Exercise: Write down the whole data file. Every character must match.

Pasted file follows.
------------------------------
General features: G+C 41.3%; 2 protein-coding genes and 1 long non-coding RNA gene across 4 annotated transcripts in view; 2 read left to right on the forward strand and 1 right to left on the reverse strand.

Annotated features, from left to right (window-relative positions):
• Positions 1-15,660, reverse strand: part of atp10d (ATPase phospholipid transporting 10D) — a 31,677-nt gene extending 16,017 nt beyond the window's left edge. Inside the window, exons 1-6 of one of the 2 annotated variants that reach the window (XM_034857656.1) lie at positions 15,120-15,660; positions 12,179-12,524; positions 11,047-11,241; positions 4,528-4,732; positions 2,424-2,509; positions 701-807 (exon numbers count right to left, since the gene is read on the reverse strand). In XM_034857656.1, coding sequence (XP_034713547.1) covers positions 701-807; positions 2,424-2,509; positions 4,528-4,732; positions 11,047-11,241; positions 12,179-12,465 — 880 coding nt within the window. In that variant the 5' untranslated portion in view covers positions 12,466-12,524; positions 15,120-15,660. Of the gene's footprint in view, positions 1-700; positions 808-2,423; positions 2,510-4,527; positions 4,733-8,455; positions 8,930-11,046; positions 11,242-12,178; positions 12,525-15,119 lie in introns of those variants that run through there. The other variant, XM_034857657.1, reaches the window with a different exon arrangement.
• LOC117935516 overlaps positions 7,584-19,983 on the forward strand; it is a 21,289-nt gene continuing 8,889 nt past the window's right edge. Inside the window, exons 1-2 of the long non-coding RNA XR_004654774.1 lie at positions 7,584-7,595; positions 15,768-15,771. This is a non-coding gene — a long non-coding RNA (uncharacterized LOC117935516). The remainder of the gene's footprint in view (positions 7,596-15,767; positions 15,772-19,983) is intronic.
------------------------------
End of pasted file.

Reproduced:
General features: G+C 41.3%; 2 protein-coding genes and 1 long non-coding RNA gene across 4 annotated transcripts in view; 2 read left to right on the forward strand and 1 right to left on the reverse strand.

Annotated features, from left to right (window-relative positions):
• Positions 1-15,660, reverse strand: part of atp10d (ATPase phospholipid transporting 10D) — a 31,677-nt gene extending 16,017 nt beyond the window's left edge. Inside the window, exons 1-6 of one of the 2 annotated variants that reach the window (XM_034857656.1) lie at positions 15,120-15,660; positions 12,179-12,524; positions 11,047-11,241; positions 4,528-4,732; positions 2,424-2,509; positions 701-807 (exon numbers count right to left, since the gene is read on the reverse strand). In XM_034857656.1, coding sequence (XP_034713547.1) covers positions 701-807; positions 2,424-2,509; positions 4,528-4,732; positions 11,047-11,241; positions 12,179-12,465 — 880 coding nt within the window. In that variant the 5' untranslated portion in view covers positions 12,466-12,524; positions 15,120-15,660. Of the gene's footprint in view, positions 1-700; positions 808-2,423; positions 2,510-4,527; positions 4,733-8,455; positions 8,930-11,046; positions 11,242-12,178; positions 12,525-15,119 lie in introns of those variants that run through there. The other variant, XM_034857657.1, reaches the window with a different exon arrangement.
• LOC117935516 overlaps positions 7,584-19,983 on the forward strand; it is a 21,289-nt gene continuing 8,889 nt past the window's right edge. Inside the window, exons 1-2 of the long non-coding RNA XR_004654774.1 lie at positions 7,584-7,595; positions 15,768-15,771. This is a non-coding gene — a long non-coding RNA (uncharacterized LOC117935516). The remainder of the gene's footprint in view (positions 7,596-15,767; positions 15,772-19,983) is intronic.